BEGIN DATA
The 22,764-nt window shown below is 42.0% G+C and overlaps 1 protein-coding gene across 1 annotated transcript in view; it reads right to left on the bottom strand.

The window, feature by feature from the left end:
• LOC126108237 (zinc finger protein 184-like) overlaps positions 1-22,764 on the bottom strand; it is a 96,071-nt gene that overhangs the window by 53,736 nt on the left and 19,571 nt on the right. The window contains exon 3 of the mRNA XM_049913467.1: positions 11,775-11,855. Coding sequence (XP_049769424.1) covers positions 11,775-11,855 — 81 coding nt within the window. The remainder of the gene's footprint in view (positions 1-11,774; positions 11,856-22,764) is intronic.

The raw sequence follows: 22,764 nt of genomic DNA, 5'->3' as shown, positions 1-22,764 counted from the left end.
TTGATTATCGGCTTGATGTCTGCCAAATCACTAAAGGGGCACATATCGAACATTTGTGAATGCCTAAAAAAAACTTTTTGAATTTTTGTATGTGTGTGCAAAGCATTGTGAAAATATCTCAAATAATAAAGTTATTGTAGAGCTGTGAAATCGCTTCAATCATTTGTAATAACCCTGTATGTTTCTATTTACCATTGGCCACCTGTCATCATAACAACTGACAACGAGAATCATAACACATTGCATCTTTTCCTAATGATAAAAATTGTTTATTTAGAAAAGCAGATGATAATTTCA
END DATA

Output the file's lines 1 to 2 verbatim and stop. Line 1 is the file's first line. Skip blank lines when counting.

The 22,764-nt window shown below is 42.0% G+C and overlaps 1 protein-coding gene across 1 annotated transcript in view; it reads right to left on the bottom strand.

The window, feature by feature from the left end: